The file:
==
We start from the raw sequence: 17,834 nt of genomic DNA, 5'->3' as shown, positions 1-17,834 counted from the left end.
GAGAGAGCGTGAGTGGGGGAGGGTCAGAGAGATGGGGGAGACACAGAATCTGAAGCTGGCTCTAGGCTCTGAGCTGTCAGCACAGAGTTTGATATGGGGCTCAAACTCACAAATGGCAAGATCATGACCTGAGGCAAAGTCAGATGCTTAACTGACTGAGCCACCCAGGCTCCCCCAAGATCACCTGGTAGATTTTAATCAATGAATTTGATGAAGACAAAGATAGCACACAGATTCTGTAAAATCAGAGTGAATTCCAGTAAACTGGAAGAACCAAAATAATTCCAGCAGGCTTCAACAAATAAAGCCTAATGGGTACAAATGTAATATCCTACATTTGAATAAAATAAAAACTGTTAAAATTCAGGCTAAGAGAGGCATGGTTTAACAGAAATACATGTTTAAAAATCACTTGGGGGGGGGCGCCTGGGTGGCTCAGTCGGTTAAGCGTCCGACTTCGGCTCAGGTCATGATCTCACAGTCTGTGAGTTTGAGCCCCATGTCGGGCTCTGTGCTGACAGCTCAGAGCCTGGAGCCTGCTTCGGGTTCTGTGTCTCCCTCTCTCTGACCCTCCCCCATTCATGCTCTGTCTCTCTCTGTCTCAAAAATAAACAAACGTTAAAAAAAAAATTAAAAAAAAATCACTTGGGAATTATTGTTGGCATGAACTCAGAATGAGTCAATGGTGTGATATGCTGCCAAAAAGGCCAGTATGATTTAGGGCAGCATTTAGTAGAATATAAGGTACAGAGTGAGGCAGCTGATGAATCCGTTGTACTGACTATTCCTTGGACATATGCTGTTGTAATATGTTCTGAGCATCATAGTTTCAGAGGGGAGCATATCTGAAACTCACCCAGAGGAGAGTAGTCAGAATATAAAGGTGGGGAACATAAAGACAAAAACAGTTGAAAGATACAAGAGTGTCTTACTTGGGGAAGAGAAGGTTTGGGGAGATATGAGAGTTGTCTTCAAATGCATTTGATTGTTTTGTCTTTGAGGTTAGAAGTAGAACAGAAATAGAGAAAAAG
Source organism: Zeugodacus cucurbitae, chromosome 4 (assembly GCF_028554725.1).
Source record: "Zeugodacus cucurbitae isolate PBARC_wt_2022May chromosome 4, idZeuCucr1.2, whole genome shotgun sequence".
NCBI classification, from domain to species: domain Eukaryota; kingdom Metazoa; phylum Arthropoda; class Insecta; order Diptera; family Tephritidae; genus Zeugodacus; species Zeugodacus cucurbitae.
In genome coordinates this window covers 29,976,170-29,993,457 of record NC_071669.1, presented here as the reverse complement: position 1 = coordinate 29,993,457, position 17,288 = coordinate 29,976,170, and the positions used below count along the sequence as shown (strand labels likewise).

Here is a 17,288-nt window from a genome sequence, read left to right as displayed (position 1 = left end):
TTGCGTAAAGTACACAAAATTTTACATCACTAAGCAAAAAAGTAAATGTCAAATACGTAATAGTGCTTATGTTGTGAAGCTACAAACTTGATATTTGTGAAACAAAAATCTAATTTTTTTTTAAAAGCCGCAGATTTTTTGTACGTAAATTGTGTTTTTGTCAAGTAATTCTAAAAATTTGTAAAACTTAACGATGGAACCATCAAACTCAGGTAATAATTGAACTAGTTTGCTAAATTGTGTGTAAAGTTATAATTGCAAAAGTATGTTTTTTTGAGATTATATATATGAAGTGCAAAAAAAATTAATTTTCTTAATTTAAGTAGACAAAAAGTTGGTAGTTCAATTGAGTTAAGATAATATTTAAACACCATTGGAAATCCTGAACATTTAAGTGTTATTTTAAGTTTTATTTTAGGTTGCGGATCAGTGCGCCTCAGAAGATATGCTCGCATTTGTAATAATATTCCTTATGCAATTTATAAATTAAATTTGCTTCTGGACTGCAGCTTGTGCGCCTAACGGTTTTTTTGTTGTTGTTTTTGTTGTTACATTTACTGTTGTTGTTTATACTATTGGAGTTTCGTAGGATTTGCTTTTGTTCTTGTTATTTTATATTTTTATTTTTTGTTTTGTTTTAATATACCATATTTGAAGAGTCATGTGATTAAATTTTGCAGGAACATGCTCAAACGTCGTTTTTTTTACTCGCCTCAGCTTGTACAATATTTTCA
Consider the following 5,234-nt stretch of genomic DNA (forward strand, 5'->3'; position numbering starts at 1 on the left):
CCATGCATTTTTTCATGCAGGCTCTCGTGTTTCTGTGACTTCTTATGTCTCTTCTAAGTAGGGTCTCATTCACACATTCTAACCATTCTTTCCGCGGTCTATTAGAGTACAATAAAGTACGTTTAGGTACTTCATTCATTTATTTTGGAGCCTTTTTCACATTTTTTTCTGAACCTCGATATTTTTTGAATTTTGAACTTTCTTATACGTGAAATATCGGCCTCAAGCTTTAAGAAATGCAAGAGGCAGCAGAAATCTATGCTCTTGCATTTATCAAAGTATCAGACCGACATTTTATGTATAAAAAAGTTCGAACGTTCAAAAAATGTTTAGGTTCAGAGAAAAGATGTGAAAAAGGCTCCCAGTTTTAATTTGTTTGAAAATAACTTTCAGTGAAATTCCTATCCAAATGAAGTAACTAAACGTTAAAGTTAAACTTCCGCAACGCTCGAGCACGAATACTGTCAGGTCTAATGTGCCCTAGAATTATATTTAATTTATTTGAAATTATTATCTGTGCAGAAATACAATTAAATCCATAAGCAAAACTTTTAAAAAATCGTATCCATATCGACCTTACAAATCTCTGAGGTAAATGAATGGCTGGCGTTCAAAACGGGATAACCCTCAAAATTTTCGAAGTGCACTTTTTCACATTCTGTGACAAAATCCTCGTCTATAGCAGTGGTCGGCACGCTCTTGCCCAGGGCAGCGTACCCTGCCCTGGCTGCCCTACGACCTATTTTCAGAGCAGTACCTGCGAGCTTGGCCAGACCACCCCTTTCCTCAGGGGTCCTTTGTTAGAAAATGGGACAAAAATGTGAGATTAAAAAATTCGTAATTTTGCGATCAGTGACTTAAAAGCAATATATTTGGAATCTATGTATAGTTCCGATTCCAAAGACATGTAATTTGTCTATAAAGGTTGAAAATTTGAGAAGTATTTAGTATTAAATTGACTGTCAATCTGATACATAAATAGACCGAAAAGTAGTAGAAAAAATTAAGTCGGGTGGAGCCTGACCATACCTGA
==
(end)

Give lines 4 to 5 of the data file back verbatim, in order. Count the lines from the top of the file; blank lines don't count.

Source record: "Zeugodacus cucurbitae isolate PBARC_wt_2022May chromosome 4, idZeuCucr1.2, whole genome shotgun sequence".
NCBI classification, from domain to species: domain Eukaryota; kingdom Metazoa; phylum Arthropoda; class Insecta; order Diptera; family Tephritidae; genus Zeugodacus; species Zeugodacus cucurbitae.